The WTCPUA plans to own and operate the System. There are no plans to divide the System and sell it to third parties. In fact, the WTCPUA’s agreement with LCRA precludes such a division.

How much debt will be incurred by the WTCPUA for the acquisition of the West Travis County System and how much will be owed by the entities receiving service?

The WTCPUA will be making installment payments to the LCRA from 2012 until 2019 in amounts that will allow LCRA to pay off the debt LCRA has already issued for the System. The principal amount of this debt is currently approximated to be $140 million. The WTCPUA will issue bonds to make these payments, and such bonds will be paid only from rate revenues collected from System customers.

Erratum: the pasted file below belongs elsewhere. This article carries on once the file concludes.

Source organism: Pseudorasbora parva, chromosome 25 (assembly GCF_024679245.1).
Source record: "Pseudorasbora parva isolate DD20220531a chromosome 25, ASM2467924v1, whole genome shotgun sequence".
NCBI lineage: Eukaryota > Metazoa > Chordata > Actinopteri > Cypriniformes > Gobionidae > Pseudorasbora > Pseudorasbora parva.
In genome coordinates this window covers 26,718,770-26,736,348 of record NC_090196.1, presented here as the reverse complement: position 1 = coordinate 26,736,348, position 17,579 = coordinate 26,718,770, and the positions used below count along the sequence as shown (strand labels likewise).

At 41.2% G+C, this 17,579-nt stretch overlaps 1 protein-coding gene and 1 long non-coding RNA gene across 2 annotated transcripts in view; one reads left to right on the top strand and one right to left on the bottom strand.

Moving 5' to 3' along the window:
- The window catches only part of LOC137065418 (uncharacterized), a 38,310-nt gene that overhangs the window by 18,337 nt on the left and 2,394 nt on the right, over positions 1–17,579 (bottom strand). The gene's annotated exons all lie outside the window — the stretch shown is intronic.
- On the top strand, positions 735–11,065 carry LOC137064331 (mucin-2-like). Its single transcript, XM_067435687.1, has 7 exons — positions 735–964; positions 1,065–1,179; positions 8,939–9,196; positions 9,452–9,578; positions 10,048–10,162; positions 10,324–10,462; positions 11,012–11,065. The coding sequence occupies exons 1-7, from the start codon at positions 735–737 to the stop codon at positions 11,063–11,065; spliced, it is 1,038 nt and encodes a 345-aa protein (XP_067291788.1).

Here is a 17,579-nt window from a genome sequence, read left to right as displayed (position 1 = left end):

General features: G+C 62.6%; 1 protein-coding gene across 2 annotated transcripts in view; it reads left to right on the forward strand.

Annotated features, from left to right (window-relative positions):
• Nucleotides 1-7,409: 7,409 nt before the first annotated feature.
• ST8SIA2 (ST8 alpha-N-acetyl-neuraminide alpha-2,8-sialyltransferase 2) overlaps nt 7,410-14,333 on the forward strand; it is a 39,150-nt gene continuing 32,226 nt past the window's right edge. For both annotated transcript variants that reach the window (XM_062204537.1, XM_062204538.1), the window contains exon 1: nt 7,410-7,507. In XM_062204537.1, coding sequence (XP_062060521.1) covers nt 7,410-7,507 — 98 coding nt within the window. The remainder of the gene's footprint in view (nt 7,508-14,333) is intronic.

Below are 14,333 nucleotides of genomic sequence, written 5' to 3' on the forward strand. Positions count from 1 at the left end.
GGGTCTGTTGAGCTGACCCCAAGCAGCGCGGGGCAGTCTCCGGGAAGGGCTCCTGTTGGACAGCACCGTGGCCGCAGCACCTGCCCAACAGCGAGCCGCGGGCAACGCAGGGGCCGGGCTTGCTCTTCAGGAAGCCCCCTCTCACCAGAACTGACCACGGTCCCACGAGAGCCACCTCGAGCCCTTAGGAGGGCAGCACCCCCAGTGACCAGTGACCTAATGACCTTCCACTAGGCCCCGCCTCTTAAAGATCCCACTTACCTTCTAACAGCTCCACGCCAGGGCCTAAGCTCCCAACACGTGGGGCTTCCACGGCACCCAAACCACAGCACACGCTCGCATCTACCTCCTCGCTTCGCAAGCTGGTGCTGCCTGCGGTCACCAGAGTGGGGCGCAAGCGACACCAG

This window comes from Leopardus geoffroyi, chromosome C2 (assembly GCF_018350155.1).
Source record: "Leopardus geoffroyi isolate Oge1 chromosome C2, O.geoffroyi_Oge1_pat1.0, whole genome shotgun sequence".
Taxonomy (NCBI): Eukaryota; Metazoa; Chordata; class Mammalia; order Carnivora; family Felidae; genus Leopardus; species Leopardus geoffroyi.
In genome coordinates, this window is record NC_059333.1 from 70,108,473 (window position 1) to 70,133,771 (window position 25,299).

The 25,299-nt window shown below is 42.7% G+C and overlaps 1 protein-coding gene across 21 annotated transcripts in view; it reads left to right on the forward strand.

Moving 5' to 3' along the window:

Will any other entity, including Hays County, be liable for the debt payments if the WTCPUA cannot make a payment?

No. The WTCPUA alone will be responsible for debt payments. Liability for debt payments will not be assumed by the entities that created the WTCPUA.

Must the WTCPUA promote large-scale growth in the West Travis County/North Hays County area to increase the number of customer and pay the revenue bonds?

The WTCPUA assumed a more conservative growth rate than used by LCRA in its planning when negotiating its purchase agreement with the LCRA. The WTCPUA is currently in the process of refining its growth assumptions. In addition, the WTCPUA’s payments to LCRA are spread over a seven-year period.

Will the costs of projects, such as a pipeline, be born only by those ratepayers being served by the particular project, or will the cost be distributed among all those serviced by the WTCPUA?